Leading enterprise cloud vendor ServiceNow has this week detailed the complexity of its global infrastructure, where it is managing 85,000 databases and has 25 billion queries per hour. The company is using MariaDB, the open source drop in alternative to MySQL, and its director of operations, Tim Yim, was speaking at MariaDB’s annual user conference in New York this week.
Yim explained that ServiceNow is using its own platform internally to automate the entire management of the infrastructure and has gone through an evolution to ensure stability and availability for customers.
ServiceNow has eight data centre pairs across the globe, six support centres and three site reliability engineering departments, which are watching the infrastructure 24/7.
Yim explained that the first question he normally gets asked is – is ServiceNow single tenant or multi-tenant? And according to Yim, the answer is neither, as ServiceNow has come up with a new deployment model, which he calls ‘multi-instance’. Yim explained:
Traditionally companies will start off with a multi-tenant database, where all your customers are on one large database. Then you will duplicate that infrastructure, to your HA/DR side. 1,000 customers on this large database. We all know you can have a single bad actor in that single, large database, and then that one customer ends up affecting 999 other customers. So if you fail over, you have to fail over every single customer. So instead of one outage, you just caused 1,000 outages.
Yim said that as companies continue to scale, they then progress to a second generation infrastructure, which takes the same idea of a multi-tenant database, but they reduce the failure domain down to maybe 100 customers per database. He added:
So it’s still co-mingled data and multi-tenant, just many pods. The same problem exists. One bad actor can cause 100 fail overs, instead of just one.
To counter this, ServiceNow has come up with a third generation approach, where every single customer gets their own database, sometimes many databases. Yim said:
Every single customer gets their own front end application tier as well. So on the back-end there is no co-mingling of data at all. What this means is that we have thousands and thousands of databases we have to maintain.
The advantage is that you can failover a single customer at a time, you can scale a single customer up. If they need additional compute power, memory, etc. We really have built in surgical scale on a per customer basis, globally.
How it all works
ServiceNow isn’t using any sort of hypervisor or container to do this, every single customer instance is running directly on bare metal for enhanced performance. Yim said it’s not that containers are “bad”, but rather “running on bare metal directly was the best choice for us”.
The way it works is that the hardware itself is shared across each tier, the app tier and the database tier, but the processes are ‘containerised’ with SU Linux, cgroups and iptables. So no co-mingling of data at any level and everybody is running on bare metal. Every piece of gear is duplicated, every single configuration, every single customer app node, every single database, is replicated as well. Every single night we back up every single database. There’s a lot going on every single hour in the ServiceNow infrastructure.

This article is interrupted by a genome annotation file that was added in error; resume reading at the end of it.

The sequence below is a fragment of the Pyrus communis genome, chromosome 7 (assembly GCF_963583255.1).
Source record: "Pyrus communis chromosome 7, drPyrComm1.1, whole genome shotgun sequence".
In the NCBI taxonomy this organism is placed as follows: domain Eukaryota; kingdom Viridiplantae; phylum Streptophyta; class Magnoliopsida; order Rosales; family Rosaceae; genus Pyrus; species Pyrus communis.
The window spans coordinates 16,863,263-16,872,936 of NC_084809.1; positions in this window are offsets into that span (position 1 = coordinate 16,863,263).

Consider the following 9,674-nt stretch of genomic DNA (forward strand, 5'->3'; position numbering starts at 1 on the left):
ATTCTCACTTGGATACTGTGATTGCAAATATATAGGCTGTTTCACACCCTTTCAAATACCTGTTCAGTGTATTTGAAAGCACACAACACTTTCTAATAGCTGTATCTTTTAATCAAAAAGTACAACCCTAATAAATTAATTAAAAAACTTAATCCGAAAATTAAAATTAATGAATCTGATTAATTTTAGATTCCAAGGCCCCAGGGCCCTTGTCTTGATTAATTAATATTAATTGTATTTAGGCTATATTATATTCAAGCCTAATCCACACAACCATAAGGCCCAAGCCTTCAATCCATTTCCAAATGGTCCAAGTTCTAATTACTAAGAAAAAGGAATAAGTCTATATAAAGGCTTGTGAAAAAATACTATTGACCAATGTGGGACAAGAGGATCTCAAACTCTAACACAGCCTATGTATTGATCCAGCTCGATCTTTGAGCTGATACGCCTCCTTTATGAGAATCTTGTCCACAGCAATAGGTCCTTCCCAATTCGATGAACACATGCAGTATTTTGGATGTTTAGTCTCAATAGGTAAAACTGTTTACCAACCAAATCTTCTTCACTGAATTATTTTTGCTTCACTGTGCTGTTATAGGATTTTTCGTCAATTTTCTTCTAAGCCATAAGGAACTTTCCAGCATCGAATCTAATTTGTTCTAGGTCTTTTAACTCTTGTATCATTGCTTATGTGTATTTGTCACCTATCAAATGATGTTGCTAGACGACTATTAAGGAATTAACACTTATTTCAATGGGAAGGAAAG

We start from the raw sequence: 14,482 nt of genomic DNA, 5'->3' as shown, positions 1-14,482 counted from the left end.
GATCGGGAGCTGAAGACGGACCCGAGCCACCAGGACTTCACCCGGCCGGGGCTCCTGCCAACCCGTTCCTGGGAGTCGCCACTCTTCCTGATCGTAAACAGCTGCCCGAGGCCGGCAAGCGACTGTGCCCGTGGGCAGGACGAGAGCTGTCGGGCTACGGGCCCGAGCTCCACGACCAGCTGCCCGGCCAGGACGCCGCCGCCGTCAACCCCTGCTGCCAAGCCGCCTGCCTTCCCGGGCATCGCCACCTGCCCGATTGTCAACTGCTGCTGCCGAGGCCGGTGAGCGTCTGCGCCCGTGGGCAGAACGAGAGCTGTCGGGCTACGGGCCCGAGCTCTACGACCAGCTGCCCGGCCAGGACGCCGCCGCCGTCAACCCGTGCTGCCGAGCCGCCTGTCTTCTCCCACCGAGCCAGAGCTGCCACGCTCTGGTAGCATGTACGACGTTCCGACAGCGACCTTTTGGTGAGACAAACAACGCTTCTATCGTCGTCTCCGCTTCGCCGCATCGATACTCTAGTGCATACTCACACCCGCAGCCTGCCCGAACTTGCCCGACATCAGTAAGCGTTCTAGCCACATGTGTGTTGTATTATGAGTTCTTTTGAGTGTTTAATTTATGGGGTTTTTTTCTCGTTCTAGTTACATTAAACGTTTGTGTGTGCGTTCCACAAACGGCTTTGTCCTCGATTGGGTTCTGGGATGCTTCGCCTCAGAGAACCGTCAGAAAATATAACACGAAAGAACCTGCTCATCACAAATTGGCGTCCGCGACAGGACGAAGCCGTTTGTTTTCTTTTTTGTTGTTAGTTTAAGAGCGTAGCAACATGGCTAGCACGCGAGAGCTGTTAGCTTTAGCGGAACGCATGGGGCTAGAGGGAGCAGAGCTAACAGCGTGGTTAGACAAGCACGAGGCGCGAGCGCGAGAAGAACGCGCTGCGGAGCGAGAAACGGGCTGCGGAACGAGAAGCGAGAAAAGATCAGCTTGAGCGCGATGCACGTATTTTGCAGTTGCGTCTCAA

And the key is automation, according to Yim. He said:
So, how were we able to achieve that? It really comes down to, you have to automate everything. We did this with the ServiceNow platform. We have a single instance running in the ServiceNow cloud that we run everything through. We use our own software. It starts with discovery in the CMDB, so you have all of your assets tracked in the single location, then you can build workflows against them. We have our provisioning system, high availability, our fail over, is all automated on top of the ServiceNow platform.
Once you have all of your information into a CMDB, it really gives you that power and flexibility of automating that information. In the recent releases, we have what we call a flow designer, where you can actually automate without writing any code, with natural language instead. This really enabled non-tech people to start writing automations within their department.
ServiceNow is aiming for 99.996% availability, globally it has 50,000 ServiceNow instances supporting the cloud instances, 150 million active users and 10 billion transactions a month. Yim said that everything is running on MariaDB and every single customer instance runs on MariaDB. He said:
We have hospitals running ServiceNow. We have power stations running ServiceNow. So availability is critical for us. But it’s more than availability, it’s stability with MariaDB. More than just the technology, it’s really the people. The folks at MariaDB are on the right track.
Running as many databases as we have, we have problems. Given that it’s a dynamic platform, where customers can write code, the query patterns change. It’s one of the most difficult platforms to tune. It’s very difficult, just trust me on that one. So we’ve had to engage with support and it’s been a fantastic relationship.
They’re helping us get involved with the roadmap, where the roadmap is going to go. We are going to be giving back to the open source community. It’s less about the technology and more about the people.
And the results? In a single hour on the ServiceNow global infrastructure, it has 730,000 configurations added into a configuration management database, there are 76,000 assets and half a petabyte of backups.
With 85,000 databases, inside of which there are 176 million InnoDB tables, all accessed at a rate of 25 billion queries per hour.
This is impressive stuff.
Image credit - Image via pixabay
Disclosure - ServiceNow is a diginomica premier partner at time of writing.